and the state wanted to see results. The “Kind
Cop” became less kind. Meanwhile, drugs like
heroine and crack cocaine were starting to show up.
Lunney was serving as police chief when Castle Air
Force shut down in 1994. When asked how that affected
the community, he said: “It eventually caused
a major change, and the change was adverse.”
It cost the community jobs and much needed income.
Airmen and families who used to rent, slowly moved
away, and there was a vacancy factor that was filled
with low-income housing options. A socioeconomic shift
At the same time, Lunney initiated the MPD's first
ever Gang Violence Suppression Unit (which is still
He also went on to assign a resource officer to a
high school campus in Merced — at a time when
some thought it was a bad idea. Today, the practice
is not only widely accepted, the City Council attempt
to find more funding to expand the program.
He added two substations in the north and south of
parts of Merced, and he took volunteer senior officers
and created a community service patrol.
In the 1990s, Lunney was also among the first chiefs
in the state to update the department’s computer
systems with state-of-the-art public safety software.
And over his 15-year stint as the city’s top
cop, Chief Lunney would earn statewide recognition
for community based policing.
Leaders took notice, and in 1999, at the age of 52,
Lunney found himself being interviewed by State Attorney
General Bill Lockyer for a job as Director of Law
Enforcement for the California Department of Justice.
“I remember I was actually in opposition to
what I was told about task forces and forensic labs
around the state,” he recalled. “I told
Lockyer the division couldn’t do well what they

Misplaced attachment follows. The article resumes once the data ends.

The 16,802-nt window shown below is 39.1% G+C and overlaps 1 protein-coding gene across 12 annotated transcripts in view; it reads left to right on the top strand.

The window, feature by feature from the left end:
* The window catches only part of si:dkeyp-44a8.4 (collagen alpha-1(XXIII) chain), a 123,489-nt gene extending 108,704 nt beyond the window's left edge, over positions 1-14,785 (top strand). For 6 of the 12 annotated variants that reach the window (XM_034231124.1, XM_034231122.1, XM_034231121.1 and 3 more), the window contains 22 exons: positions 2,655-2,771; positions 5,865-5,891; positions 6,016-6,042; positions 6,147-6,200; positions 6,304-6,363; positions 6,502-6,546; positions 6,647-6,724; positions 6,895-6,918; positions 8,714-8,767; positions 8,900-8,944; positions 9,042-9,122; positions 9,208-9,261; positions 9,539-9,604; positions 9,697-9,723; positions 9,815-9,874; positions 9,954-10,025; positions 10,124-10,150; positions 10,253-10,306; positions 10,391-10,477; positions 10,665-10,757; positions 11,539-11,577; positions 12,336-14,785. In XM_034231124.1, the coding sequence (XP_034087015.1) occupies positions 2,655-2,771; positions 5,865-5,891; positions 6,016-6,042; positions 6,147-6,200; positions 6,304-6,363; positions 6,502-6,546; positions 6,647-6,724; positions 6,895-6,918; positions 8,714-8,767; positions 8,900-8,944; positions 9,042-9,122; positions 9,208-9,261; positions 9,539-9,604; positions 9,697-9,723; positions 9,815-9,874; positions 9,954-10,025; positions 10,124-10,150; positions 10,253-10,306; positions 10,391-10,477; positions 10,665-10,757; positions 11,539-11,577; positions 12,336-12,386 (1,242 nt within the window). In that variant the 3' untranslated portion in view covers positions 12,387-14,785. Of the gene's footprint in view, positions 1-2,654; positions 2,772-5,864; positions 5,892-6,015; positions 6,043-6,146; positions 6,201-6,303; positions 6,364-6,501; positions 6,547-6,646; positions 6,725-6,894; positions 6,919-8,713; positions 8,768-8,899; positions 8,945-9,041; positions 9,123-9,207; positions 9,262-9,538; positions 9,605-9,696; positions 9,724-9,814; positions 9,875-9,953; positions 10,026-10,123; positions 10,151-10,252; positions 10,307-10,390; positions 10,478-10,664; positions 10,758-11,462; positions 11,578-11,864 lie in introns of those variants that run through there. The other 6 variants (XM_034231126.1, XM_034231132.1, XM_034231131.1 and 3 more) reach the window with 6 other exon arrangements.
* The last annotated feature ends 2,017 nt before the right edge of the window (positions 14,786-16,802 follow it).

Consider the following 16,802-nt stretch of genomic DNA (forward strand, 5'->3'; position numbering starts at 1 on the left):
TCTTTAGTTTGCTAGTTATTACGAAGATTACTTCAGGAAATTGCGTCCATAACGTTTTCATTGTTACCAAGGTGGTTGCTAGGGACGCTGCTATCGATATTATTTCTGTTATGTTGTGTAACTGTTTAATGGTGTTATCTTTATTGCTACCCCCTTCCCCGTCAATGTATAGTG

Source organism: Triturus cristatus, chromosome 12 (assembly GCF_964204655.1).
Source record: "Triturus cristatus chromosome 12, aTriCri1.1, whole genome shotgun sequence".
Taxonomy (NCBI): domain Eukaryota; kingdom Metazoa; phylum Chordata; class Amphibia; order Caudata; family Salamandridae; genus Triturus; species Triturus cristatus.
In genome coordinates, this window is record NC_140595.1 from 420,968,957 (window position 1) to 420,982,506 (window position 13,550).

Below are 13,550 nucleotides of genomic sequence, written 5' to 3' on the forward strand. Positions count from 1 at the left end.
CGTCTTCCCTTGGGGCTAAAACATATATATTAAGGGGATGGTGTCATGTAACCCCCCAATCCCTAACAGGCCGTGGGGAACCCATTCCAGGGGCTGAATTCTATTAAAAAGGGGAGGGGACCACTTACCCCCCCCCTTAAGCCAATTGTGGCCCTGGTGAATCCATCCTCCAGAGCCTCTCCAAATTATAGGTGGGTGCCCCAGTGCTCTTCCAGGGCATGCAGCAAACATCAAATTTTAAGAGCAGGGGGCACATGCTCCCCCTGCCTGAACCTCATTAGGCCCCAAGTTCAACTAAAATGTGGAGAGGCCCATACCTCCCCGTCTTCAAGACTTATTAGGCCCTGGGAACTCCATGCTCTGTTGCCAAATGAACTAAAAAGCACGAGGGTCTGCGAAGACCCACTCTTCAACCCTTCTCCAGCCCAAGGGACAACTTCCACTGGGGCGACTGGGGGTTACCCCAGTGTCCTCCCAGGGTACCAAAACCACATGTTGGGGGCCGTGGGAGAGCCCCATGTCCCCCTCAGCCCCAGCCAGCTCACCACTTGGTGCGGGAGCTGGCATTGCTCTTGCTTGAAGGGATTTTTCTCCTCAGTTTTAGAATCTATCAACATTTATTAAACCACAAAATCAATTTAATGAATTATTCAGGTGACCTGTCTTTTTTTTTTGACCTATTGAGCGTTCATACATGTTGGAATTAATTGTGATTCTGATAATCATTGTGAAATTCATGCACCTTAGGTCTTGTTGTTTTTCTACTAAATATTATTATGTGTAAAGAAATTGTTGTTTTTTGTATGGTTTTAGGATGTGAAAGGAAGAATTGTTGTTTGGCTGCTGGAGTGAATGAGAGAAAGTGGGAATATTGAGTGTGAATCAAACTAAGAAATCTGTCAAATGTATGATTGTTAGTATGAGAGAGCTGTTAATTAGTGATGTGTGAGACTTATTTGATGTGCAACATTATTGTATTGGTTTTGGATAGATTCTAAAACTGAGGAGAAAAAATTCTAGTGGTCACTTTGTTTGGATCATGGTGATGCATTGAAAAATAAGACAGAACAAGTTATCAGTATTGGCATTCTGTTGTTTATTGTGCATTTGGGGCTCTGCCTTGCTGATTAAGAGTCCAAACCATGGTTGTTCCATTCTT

were trying to do. If they wanted to be effective,
they needed to scale back some of their scope, and
focus on what I call ‘Centers of Excellence.’”
Lunney suggested that the state would be better suited
if the various offices specialized in different kinds
of forensics, instead of each one trying to do it
Lockyer, known as a policy guru, liked what he heard,
and Lunney was hired.
Once again, Lunney was on the cutting edge of law
enforcement, and now looking for solutions to California’s
growing crime problem.
At the Department of Justice, he was instrumental
in developing the intelligence assets of the state
in the wake of the 9/11 tragedy. He was also in a
leadership role at the department when the underlying
Bureau of Forensic Services built its DNA data base
that is in successful crime-solving use today. He
also helped bring valuable investigative aid to Merced
after the death of MPD officer Stephan Gray —
they caught the killer in 17 days — and to Modesto
during the Laci Peterson case.
When Lockyer was termed out of office in 2007-08,
Lunney was wondering what to do, or if he should retire.
That’s when Merced County District Attorney
Larry Morse got on the phone and begged him to come
back to Merced and work as a chief investigator.
Lunney happily accepted the offer, and quickly became
a calming and confident force behind the scenes of
a hectic office that is log-jammed with legal cases.
He also helped create this region's first volunteer
Crime Stopper program. That included finding a board
of directors, fundraising and maintaining the anonymous
call-in operation that collects tips to solve crimes
and offers rewards.
In 2014, the former police chief campaigned for the
open County Sheriff seat in 2014, but lost to current
Sheriff Vern Warnke.
Today, all Lunney wants to think about is enjoying
retirement by letting the sea winds take his sail
boat into new relaxing waters.
But local residents might also see him around at different
times of the season.
He told the Times he’s keeping his house in
Merced — a place he will always consider as